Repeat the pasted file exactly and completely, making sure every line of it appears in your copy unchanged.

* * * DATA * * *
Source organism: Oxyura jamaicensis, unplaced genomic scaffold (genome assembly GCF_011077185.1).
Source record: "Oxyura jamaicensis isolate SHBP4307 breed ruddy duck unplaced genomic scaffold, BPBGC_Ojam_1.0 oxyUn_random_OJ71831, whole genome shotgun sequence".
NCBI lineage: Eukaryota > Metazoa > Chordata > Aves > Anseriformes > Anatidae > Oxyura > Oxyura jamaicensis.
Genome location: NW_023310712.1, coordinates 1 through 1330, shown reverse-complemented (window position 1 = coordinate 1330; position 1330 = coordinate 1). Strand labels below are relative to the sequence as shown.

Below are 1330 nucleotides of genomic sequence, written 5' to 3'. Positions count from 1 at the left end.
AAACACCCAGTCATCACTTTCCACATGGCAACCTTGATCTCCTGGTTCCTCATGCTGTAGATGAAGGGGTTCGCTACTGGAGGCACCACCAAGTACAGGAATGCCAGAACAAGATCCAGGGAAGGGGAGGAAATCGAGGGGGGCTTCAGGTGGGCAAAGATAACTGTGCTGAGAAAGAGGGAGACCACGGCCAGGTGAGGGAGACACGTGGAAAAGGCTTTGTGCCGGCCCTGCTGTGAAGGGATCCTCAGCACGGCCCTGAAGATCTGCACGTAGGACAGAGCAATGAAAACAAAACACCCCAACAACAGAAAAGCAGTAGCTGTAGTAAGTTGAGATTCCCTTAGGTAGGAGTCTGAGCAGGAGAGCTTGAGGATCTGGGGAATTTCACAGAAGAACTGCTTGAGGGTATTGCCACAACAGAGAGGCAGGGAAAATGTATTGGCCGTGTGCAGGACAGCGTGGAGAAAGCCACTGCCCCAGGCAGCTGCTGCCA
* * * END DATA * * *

Source organism: Oxyura jamaicensis, unplaced genomic scaffold (genome assembly GCF_011077185.1).
Source record: "Oxyura jamaicensis isolate SHBP4307 breed ruddy duck unplaced genomic scaffold, BPBGC_Ojam_1.0 oxyUn_random_OJ71831, whole genome shotgun sequence".
NCBI lineage: Eukaryota > Metazoa > Chordata > Aves > Anseriformes > Anatidae > Oxyura > Oxyura jamaicensis.
Genome location: NW_023310712.1, coordinates 1 through 1330, shown reverse-complemented (window position 1 = coordinate 1330; position 1330 = coordinate 1). Strand labels below are relative to the sequence as shown.

Below are 1330 nucleotides of genomic sequence, written 5' to 3'. Positions count from 1 at the left end.
AAACACCCAGTCATCACTTTCCACATGGCAACCTTGATCTCCTGGTTCCTCATGCTGTAGATGAAGGGGTTCGCTACTGGAGGCACCACCAAGTACAGGAATGCCAGAACAAGATCCAGGGAAGGGGAGGAAATCGAGGGGGGCTTCAGGTGGGCAAAGATAACTGTGCTGAGAAAGAGGGAGACCACGGCCAGGTGAGGGAGACACGTGGAAAAGGCTTTGTGCCGGCCCTGCTGTGAAGGGATCCTCAGCACGGCCCTGAAGATCTGCACGTAGGACAGAGCAATGAAAACAAAACACCCCAACAACAGAAAAGCAGTAGCTGTAGTAAGTTGAGATTCCCTTAGGTAGGAGTCTGAGCAGGAGAGCTTGAGGATCTGGGGAATTTCACAGAAGAACTGCTTGAGGGTATTGCCACAACAGAGAGGCAGGGAAAATGTATTGGCCGTGTGCAGGACAGCGTGGAGAAAGCCACTGCCCCAGGCAGCTGCTGCCA